On ‘Denial’: or, the uncanny similarity between Holocaust and mansplaining

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Last week, I finally got around to seeing Denial. It has many qualities and a few disadvantages – its attempt at hyperrealism treading on both – but I would like to focus on the aspect most reviews I’ve read so far seem to have missed. In other words: mansplaining.

Brief contextualization. Lest I be accused of equating Holocaust and mansplaining (I am not – similarity does not denote equivalence), my work deals with issues of expertise, fact, and public intellectualism; I have always found the Irving case interesting, for a variety of reasons (incidentally, I was also at Oxford during the famous event at the Oxford Union). At the same time, like, I suppose, every woman in the academia and beyond with more agency than a doormat, I have, over the past year, become embroiled in countless arguments about what mansplaining is, whether it is really so widespread, whether it is done only by men (and what to call it when it’s perpetrated by those who are not men?) and, of course, that pseudo-liberal what-passes-as-an-attempt at outmaneuvering the issue, which is whether using the term ‘mansplaining’ blames men as a group and is as such essentialising and oppressive, just like the discourses ‘we’ (feminists conveniently grouped under one umbrella) seek to condemn (otherwise known as a tu quoque argument).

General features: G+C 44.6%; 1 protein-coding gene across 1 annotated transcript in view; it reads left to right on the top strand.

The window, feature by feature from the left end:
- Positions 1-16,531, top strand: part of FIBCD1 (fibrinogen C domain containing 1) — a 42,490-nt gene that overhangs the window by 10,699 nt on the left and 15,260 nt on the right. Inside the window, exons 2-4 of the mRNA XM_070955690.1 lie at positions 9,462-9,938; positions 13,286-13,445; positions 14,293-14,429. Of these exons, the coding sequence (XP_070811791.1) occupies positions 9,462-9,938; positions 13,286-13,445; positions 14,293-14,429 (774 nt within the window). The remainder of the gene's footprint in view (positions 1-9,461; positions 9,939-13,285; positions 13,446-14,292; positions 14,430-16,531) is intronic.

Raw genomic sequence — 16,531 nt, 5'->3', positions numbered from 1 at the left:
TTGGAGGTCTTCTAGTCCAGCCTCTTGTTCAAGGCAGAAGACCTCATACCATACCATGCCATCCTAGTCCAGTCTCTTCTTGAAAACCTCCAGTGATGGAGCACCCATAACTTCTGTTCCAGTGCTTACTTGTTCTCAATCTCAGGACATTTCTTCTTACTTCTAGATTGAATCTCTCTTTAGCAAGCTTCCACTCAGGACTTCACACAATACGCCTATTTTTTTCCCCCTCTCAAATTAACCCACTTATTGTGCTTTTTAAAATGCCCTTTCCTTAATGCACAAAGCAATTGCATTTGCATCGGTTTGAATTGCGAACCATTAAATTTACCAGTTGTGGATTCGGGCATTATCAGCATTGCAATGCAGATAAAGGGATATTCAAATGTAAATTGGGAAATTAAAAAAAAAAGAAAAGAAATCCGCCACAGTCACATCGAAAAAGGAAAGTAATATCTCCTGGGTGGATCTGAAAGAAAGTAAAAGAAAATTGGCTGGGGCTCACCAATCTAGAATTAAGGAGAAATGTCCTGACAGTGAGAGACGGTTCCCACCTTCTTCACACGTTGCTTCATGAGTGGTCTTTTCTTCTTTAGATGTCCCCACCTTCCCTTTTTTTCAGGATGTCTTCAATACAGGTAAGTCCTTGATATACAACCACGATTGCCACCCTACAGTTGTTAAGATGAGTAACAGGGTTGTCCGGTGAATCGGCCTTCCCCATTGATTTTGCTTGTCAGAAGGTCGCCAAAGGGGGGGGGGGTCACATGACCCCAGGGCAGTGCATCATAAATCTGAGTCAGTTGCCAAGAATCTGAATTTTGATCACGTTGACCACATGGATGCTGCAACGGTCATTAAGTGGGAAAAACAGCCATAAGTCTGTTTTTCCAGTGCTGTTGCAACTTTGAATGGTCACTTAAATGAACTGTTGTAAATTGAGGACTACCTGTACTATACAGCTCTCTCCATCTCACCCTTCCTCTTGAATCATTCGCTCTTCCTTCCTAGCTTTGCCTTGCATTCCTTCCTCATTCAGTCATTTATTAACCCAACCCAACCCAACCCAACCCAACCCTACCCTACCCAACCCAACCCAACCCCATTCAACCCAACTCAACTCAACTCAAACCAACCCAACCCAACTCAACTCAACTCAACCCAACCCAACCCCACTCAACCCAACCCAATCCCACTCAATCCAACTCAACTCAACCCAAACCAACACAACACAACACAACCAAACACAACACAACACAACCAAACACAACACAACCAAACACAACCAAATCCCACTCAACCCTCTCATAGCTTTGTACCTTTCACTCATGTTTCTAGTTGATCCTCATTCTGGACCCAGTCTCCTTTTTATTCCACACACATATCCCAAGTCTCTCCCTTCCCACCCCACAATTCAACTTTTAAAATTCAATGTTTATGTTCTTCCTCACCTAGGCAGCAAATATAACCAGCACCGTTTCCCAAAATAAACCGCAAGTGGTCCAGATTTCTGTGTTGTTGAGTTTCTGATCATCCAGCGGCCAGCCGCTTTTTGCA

Besides logical flaws, what many of these attacks seem to have in common with the one David Irving launched on Deborah Lipstadt (and Holocaust deniers routinely use) is the focus on evidence: how do we know that mansplaining occurs, and is not just some fabrication of a bunch of conceited females looking to get ahead despite their obvious lack of qualifications? Other uncanny similarities between arguments of Holocaust deniers and those who question the existence of mansplaining temporarily aside, one of undisputable qualities of Denial is that it provides multiple examples of what mansplaining looks like. It is, of course, a film, despite being based on a true story. Rather than presenting a downside, this allows for a concentrated portrayal of the practice – for those doubting its verisimilitude, I strongly recommend watching the film and deciding for yourself whether it resembles real-life situations. For those who do not, voilà, a handy cinematic case to present to those who prefer to plead ignorance as to what mansplaining ‘actually’ entails.